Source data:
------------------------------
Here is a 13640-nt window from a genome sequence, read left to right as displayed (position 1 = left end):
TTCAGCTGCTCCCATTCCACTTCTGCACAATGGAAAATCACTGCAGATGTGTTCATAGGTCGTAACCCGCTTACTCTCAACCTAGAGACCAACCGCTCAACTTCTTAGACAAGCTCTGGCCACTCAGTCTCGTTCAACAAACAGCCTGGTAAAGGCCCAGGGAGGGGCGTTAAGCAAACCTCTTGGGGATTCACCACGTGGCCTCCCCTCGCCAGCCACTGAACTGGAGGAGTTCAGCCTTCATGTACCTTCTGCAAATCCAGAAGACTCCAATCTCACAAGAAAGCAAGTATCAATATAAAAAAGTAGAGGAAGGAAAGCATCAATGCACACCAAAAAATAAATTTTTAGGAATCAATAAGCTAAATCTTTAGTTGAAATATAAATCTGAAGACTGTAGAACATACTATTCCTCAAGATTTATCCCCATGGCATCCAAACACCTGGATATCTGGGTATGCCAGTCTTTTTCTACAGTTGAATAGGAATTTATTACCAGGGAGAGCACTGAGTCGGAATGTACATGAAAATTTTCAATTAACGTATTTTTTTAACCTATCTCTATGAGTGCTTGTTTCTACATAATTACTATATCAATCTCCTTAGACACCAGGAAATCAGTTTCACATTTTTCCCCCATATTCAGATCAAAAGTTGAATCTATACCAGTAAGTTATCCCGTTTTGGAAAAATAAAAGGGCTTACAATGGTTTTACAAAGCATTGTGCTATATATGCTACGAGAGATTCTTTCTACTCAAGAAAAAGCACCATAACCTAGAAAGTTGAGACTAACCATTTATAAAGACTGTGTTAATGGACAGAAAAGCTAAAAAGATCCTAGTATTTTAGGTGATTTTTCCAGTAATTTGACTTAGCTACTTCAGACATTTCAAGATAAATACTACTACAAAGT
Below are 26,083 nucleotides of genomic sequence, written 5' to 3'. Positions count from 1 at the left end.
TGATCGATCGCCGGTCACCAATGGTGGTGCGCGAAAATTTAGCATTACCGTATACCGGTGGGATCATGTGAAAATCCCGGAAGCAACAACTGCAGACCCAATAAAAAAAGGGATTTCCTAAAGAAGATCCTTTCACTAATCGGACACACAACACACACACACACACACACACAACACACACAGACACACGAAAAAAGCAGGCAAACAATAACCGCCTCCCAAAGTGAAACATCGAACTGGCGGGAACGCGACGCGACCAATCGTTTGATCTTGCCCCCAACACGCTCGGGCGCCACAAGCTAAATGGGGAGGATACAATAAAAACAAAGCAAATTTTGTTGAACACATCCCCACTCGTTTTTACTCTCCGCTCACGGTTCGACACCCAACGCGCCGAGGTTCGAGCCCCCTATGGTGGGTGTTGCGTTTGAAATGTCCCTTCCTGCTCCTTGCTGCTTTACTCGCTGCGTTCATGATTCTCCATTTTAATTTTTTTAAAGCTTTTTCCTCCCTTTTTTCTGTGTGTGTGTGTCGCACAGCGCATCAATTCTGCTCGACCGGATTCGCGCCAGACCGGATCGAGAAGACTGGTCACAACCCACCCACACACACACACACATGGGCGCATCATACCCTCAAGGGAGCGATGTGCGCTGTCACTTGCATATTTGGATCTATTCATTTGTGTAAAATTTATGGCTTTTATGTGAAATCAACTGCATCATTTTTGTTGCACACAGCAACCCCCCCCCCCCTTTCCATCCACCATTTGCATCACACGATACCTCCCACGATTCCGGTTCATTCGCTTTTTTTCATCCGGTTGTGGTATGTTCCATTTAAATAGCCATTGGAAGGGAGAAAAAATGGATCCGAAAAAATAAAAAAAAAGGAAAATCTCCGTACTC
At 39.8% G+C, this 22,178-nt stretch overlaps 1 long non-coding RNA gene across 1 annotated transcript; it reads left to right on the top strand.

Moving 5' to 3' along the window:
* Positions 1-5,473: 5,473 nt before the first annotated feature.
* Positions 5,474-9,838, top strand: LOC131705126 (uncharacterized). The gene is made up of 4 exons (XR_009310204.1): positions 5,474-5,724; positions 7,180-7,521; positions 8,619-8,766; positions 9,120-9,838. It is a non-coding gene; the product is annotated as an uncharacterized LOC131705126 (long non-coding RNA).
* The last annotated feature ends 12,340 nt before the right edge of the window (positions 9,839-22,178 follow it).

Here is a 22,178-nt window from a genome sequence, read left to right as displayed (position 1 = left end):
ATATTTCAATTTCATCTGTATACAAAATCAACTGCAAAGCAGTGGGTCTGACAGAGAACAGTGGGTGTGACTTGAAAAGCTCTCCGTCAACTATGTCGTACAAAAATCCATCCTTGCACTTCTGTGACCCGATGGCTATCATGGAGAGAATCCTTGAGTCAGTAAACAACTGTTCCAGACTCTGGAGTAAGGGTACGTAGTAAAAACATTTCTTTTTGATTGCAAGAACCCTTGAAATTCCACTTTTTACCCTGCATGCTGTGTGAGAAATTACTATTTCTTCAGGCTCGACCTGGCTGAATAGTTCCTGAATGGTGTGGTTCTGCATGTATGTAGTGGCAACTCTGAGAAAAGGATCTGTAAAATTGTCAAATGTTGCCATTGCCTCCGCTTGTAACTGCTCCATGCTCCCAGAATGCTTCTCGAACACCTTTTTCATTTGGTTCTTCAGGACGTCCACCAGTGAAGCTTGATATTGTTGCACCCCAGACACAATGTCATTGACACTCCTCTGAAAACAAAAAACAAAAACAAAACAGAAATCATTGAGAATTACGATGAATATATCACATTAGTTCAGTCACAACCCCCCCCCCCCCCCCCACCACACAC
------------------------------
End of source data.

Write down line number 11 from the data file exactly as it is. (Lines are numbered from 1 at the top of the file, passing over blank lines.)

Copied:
ATATTTCAATTTCATCTGTATACAAAATCAACTGCAAAGCAGTGGGTCTGACAGAGAACAGTGGGTGTGACTTGAAAAGCTCTCCGTCAACTATGTCGTACAAAAATCCATCCTTGCACTTCTGTGACCCGATGGCTATCATGGAGAGAATCCTTGAGTCAGTAAACAACTGTTCCAGACTCTGGAGTAAGGGTACGTAGTAAAAACATTTCTTTTTGATTGCAAGAACCCTTGAAATTCCACTTTTTACCCTGCATGCTGTGTGAGAAATTACTATTTCTTCAGGCTCGACCTGGCTGAATAGTTCCTGAATGGTGTGGTTCTGCATGTATGTAGTGGCAACTCTGAGAAAAGGATCTGTAAAATTGTCAAATGTTGCCATTGCCTCCGCTTGTAACTGCTCCATGCTCCCAGAATGCTTCTCGAACACCTTTTTCATTTGGTTCTTCAGGACGTCCACCAGTGAAGCTTGATATTGTTGCACCCCAGACACAATGTCATTGACACTCCTCTGAAAACAAAAAACAAAAACAAAACAGAAATCATTGAGAATTACGATGAATATATCACATTAGTTCAGTCACAACCCCCCCCCCCCCCCCCACCACACAC